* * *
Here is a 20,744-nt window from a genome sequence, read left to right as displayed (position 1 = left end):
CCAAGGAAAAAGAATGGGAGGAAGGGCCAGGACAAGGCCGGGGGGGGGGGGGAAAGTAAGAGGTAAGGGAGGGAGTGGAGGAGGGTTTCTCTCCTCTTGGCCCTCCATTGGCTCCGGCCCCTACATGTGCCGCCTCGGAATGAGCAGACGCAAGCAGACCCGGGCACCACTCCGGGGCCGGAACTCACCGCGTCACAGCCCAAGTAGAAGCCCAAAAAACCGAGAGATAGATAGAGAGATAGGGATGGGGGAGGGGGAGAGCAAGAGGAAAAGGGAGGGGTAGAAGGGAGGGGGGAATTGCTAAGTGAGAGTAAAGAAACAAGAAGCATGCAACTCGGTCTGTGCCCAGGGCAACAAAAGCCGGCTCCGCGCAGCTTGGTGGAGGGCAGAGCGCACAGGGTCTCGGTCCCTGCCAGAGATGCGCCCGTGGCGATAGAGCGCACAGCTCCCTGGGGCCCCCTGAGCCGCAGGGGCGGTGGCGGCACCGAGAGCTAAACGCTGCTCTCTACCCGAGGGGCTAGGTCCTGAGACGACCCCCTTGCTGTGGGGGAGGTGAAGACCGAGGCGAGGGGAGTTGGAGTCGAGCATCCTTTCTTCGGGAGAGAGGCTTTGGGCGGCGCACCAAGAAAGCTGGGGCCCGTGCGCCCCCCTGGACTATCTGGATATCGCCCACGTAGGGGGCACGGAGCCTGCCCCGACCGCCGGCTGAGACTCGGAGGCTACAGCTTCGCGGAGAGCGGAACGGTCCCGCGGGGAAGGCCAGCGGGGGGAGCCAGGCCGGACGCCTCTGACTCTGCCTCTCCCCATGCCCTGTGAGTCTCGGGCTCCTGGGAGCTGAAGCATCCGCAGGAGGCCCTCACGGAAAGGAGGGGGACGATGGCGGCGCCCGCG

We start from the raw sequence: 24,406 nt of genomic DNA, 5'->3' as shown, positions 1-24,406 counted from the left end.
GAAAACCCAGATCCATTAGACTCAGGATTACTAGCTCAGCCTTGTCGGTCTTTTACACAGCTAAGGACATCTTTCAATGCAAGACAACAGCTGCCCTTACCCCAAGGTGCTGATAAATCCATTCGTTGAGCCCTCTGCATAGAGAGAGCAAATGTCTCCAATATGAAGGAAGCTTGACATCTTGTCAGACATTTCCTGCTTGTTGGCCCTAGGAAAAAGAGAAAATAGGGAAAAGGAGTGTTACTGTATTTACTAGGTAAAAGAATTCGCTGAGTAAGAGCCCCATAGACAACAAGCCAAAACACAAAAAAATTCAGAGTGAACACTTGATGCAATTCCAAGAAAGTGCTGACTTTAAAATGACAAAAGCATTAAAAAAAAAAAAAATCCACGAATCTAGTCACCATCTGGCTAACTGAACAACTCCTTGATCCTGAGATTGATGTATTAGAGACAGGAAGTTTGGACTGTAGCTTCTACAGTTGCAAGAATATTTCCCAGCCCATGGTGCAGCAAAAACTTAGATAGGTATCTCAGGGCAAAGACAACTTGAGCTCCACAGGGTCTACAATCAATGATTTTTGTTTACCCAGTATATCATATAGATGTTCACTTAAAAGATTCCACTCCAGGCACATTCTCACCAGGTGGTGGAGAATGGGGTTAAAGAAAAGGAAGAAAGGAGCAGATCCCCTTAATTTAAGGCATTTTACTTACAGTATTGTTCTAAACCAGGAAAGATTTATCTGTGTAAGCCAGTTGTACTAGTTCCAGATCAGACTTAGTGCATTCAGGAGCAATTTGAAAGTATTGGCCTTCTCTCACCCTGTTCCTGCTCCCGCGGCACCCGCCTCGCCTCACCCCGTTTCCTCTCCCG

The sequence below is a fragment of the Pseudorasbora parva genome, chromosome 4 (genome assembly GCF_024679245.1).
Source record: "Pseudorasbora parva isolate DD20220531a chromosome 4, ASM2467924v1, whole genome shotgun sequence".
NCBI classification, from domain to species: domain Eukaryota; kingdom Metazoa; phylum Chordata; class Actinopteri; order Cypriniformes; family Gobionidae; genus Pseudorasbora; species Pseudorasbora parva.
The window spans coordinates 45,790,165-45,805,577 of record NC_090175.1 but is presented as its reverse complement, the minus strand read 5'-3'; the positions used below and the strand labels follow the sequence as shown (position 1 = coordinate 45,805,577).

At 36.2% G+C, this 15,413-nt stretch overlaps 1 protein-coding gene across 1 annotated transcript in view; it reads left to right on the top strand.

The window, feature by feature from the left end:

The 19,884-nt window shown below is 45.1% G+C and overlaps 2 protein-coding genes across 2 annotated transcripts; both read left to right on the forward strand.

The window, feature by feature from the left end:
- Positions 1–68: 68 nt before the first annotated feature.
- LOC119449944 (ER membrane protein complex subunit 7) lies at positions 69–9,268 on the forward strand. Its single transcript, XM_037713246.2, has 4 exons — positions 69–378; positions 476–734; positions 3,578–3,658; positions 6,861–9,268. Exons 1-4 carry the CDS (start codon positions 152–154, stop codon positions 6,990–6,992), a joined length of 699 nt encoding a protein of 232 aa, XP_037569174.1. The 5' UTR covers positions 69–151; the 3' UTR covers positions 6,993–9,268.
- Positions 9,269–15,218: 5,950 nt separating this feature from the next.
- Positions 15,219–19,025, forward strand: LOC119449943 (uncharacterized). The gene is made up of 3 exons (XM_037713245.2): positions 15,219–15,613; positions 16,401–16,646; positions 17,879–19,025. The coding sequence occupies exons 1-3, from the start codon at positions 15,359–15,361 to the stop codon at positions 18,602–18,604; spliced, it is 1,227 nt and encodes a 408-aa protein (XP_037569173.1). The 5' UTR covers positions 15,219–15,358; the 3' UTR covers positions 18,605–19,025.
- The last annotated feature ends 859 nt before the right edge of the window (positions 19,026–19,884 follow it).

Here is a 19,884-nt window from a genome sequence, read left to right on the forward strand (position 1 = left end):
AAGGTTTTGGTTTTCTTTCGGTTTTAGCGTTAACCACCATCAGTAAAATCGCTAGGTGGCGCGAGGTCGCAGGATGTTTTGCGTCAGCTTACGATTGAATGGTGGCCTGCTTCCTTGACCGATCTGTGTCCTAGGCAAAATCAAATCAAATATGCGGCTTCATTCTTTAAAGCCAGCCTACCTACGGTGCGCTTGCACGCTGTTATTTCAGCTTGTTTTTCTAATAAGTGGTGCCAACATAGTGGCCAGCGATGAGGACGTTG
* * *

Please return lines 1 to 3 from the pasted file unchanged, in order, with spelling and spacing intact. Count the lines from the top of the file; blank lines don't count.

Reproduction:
Here is a 20,744-nt window from a genome sequence, read left to right as displayed (position 1 = left end):
CCAAGGAAAAAGAATGGGAGGAAGGGCCAGGACAAGGCCGGGGGGGGGGGGGAAAGTAAGAGGTAAGGGAGGGAGTGGAGGAGGGTTTCTCTCCTCTTGGCCCTCCATTGGCTCCGGCCCCTACATGTGCCGCCTCGGAATGAGCAGACGCAAGCAGACCCGGGCACCACTCCGGGGCCGGAACTCACCGCGTCACAGCCCAAGTAGAAGCCCAAAAAACCGAGAGATAGATAGAGAGATAGGGATGGGGGAGGGGGAGAGCAAGAGGAAAAGGGAGGGGTAGAAGGGAGGGGGGAATTGCTAAGTGAGAGTAAAGAAACAAGAAGCATGCAACTCGGTCTGTGCCCAGGGCAACAAAAGCCGGCTCCGCGCAGCTTGGTGGAGGGCAGAGCGCACAGGGTCTCGGTCCCTGCCAGAGATGCGCCCGTGGCGATAGAGCGCACAGCTCCCTGGGGCCCCCTGAGCCGCAGGGGCGGTGGCGGCACCGAGAGCTAAACGCTGCTCTCTACCCGAGGGGCTAGGTCCTGAGACGACCCCCTTGCTGTGGGGGAGGTGAAGACCGAGGCGAGGGGAGTTGGAGTCGAGCATCCTTTCTTCGGGAGAGAGGCTTTGGGCGGCGCACCAAGAAAGCTGGGGCCCGTGCGCCCCCCTGGACTATCTGGATATCGCCCACGTAGGGGGCACGGAGCCTGCCCCGACCGCCGGCTGAGACTCGGAGGCTACAGCTTCGCGGAGAGCGGAACGGTCCCGCGGGGAAGGCCAGCGGGGGGAGCCAGGCCGGACGCCTCTGACTCTGCCTCTCCCCATGCCCTGTGAGTCTCGGGCTCCTGGGAGCTGAAGCATCCGCAGGAGGCCCTCACGGAAAGGAGGGGGACGATGGCGGCGCCCGCG

We start from the raw sequence: 24,406 nt of genomic DNA, 5'->3' as shown, positions 1-24,406 counted from the left end.